Colorado Rockies trade Dexter Fowler to the Houston Astros for Jordan Lyles and Brandon Barnes

Fowler isn’t perfect, but he was the best center fielder the Rockies had. They preferred the upside of Lyles, hoping that they could find another Tyler Chatwood. And perhaps there is logic in that, because they’re both young pitchers who might have been rushed to the majors.

But where Chatwood has a good fastball and gets tons of ground balls, Lyles has neither a good fastball nor generates enough grounders to succeed at high altitude. Last season, among pitchers with at least 100 innings pitched, just two — Charlie Morton and Samuel Deduno — generated a higher percentage of ground balls than did Chatwood. Lyles, meanwhile, ranked 41st on that list. Perhaps the Rockies can change Lyles’ game, but that’s a big bet when the player you’re giving up is a known and precious commodity — a league-average center fielder.

The issue is that Fowler may be even be more than that. Over the past two seasons, he ranks 10th among qualified center fielders in wRC+, on par with Carlos Gomez. And now that he has left Coors Field, his defensive statistics — advanced and otherwise — will only look better, as the cavernous Colorado ballpark throws off all defensive outfield evaluations. To compound the problem, the Rockies are now hoping to play star outfielder Carlos Gonzalez in center field more frequently, but given the giant pasture there and CarGo’s past knee troubles, that plan looks like a recipe for disaster.

The Astros also gave up Barnes in the deal, but he is likely no better than replacement level, and the Rockies already had two such players in their outfield in Charlie Blackmon and Charlie Culberson. Barnes then became even more irrelevant when the the Rockies traded for Drew Stubbs less than two weeks later. He’ll be lucky to be the team’s fifth outfielder.

Los Angeles Dodgers sign Chris Perez

There’s no way to sucarcoat it: Last year, Perez was terrible. The Dodgers had a full bullpen of better pitchers — particularly Kenley Jansen, Paco Rodriguez, J.P. Howell, Brian Wilson and Ronald Belisario. In addition, rookies Chris Withrow and Jose Dominguez were better. Heck, even Carlos Marmol, in his time with the Dodgers, performed better than did Perez in Cleveland. The Dodgers then added to their stable of competent-to-good relievers when they signed Jamey Wright.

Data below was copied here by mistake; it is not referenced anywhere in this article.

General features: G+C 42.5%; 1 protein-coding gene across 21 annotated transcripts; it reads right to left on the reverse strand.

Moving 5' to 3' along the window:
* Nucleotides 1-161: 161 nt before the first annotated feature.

With as many as eight competent relievers under contract, surely the Dodgers didn’t need a ninth? And yet, they decided to lock in Perez. This makes little sense, and will probably cost a kid like Withrow or Dominguez a shot at a big league job.

The deal also didn’t really make much sense from Perez’s standpoint, if his end goal is to try to retain a closer’s job. At best, he’ll be No. 3 on the depth chart for saves behind Jansen and Wilson, and the Dodgers will have no reason to trade him to a contender at midseason, since they will already be contenders. If he doesn’t work out in a middle-leverage role, he’ll be cut. And if he does work out, he may have pigeonholed himself back into the far-less-lucrative setup man territory.

The Dodgers are probably hoping for a rebound from Perez, but given that they already had a whole bullpen full of better choices, and the fact that Perez’s average fastball velocity was the lowest of his career last year, there is little reason to expect such a rebound. On top of all that, there was no reason to lock him up for a major league job in early December when they could have waited for cheaper options to emerge. All things considered, this move just didn’t make any sense.